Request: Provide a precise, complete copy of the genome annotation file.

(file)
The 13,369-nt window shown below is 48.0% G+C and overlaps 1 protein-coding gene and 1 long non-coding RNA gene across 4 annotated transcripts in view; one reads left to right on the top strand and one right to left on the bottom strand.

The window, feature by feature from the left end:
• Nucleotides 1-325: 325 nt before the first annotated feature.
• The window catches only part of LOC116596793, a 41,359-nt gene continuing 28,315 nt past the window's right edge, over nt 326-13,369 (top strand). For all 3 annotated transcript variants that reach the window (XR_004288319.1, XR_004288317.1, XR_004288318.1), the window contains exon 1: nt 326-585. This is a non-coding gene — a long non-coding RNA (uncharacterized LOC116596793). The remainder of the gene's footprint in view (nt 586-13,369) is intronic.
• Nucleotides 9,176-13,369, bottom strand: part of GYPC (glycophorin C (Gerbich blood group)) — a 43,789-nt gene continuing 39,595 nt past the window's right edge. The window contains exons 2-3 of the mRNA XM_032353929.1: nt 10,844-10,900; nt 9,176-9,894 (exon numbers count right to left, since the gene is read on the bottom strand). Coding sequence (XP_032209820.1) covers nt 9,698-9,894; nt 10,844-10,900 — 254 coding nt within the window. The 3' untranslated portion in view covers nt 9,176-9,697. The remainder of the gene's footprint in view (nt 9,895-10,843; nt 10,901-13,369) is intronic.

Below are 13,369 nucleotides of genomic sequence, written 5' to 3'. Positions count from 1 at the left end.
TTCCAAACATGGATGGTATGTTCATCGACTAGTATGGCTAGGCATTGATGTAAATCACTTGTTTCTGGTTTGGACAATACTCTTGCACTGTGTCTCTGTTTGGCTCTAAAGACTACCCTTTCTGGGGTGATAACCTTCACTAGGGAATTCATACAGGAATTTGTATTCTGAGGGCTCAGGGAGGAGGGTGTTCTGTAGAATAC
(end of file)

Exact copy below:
The 13,369-nt window shown below is 48.0% G+C and overlaps 1 protein-coding gene and 1 long non-coding RNA gene across 4 annotated transcripts in view; one reads left to right on the top strand and one right to left on the bottom strand.

The window, feature by feature from the left end:
• Nucleotides 1-325: 325 nt before the first annotated feature.
• The window catches only part of LOC116596793, a 41,359-nt gene continuing 28,315 nt past the window's right edge, over nt 326-13,369 (top strand). For all 3 annotated transcript variants that reach the window (XR_004288319.1, XR_004288317.1, XR_004288318.1), the window contains exon 1: nt 326-585. This is a non-coding gene — a long non-coding RNA (uncharacterized LOC116596793). The remainder of the gene's footprint in view (nt 586-13,369) is intronic.
• Nucleotides 9,176-13,369, bottom strand: part of GYPC (glycophorin C (Gerbich blood group)) — a 43,789-nt gene continuing 39,595 nt past the window's right edge. The window contains exons 2-3 of the mRNA XM_032353929.1: nt 10,844-10,900; nt 9,176-9,894 (exon numbers count right to left, since the gene is read on the bottom strand). Coding sequence (XP_032209820.1) covers nt 9,698-9,894; nt 10,844-10,900 — 254 coding nt within the window. The 3' untranslated portion in view covers nt 9,176-9,697. The remainder of the gene's footprint in view (nt 9,895-10,843; nt 10,901-13,369) is intronic.

Below are 13,369 nucleotides of genomic sequence, written 5' to 3'. Positions count from 1 at the left end.
TTCCAAACATGGATGGTATGTTCATCGACTAGTATGGCTAGGCATTGATGTAAATCACTTGTTTCTGGTTTGGACAATACTCTTGCACTGTGTCTCTGTTTGGCTCTAAAGACTACCCTTTCTGGGGTGATAACCTTCACTAGGGAATTCATACAGGAATTTGTATTCTGAGGGCTCAGGGAGGAGGGTGTTCTGTAGAATAC